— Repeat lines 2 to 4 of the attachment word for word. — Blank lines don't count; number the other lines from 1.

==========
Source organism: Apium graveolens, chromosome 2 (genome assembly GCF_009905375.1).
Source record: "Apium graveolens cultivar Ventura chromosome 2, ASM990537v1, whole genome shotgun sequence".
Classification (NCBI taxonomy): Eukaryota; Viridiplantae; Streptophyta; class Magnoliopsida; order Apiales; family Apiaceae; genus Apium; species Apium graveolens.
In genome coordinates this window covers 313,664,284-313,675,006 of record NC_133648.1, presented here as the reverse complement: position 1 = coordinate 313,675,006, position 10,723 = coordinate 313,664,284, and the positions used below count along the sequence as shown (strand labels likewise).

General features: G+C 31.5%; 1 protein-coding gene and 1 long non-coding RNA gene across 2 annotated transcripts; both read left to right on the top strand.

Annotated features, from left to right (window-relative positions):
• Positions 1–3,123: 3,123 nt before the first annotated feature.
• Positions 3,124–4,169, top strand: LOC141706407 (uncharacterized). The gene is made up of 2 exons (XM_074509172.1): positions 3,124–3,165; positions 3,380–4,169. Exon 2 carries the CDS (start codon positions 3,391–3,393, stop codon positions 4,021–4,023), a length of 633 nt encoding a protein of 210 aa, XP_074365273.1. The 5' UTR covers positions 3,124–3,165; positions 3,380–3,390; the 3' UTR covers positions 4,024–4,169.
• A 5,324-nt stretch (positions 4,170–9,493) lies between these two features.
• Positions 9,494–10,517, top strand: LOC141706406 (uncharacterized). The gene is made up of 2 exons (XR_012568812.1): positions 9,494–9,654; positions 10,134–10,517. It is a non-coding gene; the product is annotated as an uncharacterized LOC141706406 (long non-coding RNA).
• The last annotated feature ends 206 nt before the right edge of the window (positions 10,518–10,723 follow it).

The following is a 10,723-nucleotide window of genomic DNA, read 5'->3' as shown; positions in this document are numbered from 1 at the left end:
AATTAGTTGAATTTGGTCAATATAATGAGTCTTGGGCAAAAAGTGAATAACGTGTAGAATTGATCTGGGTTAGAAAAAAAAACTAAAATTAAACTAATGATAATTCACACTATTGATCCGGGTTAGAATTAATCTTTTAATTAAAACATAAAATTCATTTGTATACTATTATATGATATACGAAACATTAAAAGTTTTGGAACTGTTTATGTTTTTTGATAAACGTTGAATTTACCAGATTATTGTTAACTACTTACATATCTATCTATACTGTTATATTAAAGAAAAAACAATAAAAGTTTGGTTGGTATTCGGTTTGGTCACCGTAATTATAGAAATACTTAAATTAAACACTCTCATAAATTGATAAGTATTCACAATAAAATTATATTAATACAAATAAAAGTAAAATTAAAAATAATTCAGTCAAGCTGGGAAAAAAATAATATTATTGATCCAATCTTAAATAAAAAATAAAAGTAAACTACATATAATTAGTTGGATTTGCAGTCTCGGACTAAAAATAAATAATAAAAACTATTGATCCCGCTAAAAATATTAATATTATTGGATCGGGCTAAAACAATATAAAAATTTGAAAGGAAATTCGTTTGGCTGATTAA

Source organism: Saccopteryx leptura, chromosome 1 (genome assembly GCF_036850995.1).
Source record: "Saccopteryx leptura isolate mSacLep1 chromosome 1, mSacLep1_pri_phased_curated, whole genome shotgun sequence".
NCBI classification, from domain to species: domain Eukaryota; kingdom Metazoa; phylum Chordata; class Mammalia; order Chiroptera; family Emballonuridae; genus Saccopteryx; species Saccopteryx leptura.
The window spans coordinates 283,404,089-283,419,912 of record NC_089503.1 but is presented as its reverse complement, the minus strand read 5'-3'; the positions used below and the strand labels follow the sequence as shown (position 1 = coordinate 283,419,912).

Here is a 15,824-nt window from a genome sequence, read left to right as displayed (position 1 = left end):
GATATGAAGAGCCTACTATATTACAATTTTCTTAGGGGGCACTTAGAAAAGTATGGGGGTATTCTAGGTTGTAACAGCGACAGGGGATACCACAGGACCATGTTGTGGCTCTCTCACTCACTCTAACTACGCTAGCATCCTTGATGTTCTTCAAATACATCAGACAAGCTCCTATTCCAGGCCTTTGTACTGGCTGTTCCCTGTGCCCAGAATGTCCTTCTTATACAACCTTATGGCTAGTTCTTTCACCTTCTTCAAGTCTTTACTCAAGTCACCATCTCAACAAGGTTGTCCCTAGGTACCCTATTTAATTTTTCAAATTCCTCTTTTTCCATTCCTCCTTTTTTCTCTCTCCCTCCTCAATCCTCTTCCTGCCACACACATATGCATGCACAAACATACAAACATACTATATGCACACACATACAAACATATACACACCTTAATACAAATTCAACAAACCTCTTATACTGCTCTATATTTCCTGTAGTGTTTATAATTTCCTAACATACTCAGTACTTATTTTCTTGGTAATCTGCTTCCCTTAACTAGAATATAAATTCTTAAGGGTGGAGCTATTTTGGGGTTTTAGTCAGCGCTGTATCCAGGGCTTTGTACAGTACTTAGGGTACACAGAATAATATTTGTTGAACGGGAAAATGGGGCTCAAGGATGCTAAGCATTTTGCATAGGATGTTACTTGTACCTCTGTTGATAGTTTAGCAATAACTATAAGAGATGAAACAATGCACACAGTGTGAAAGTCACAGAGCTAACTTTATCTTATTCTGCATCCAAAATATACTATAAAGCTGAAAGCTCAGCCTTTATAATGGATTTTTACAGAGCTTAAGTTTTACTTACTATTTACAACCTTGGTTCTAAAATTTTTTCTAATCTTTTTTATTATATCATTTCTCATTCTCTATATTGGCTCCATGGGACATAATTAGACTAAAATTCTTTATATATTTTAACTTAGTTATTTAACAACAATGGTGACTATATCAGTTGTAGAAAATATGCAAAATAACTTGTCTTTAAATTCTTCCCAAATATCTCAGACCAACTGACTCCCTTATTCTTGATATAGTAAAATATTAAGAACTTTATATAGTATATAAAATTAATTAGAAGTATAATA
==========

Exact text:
Source record: "Apium graveolens cultivar Ventura chromosome 2, ASM990537v1, whole genome shotgun sequence".
Classification (NCBI taxonomy): Eukaryota; Viridiplantae; Streptophyta; class Magnoliopsida; order Apiales; family Apiaceae; genus Apium; species Apium graveolens.
In genome coordinates this window covers 313,664,284-313,675,006 of record NC_133648.1, presented here as the reverse complement: position 1 = coordinate 313,675,006, position 10,723 = coordinate 313,664,284, and the positions used below count along the sequence as shown (strand labels likewise).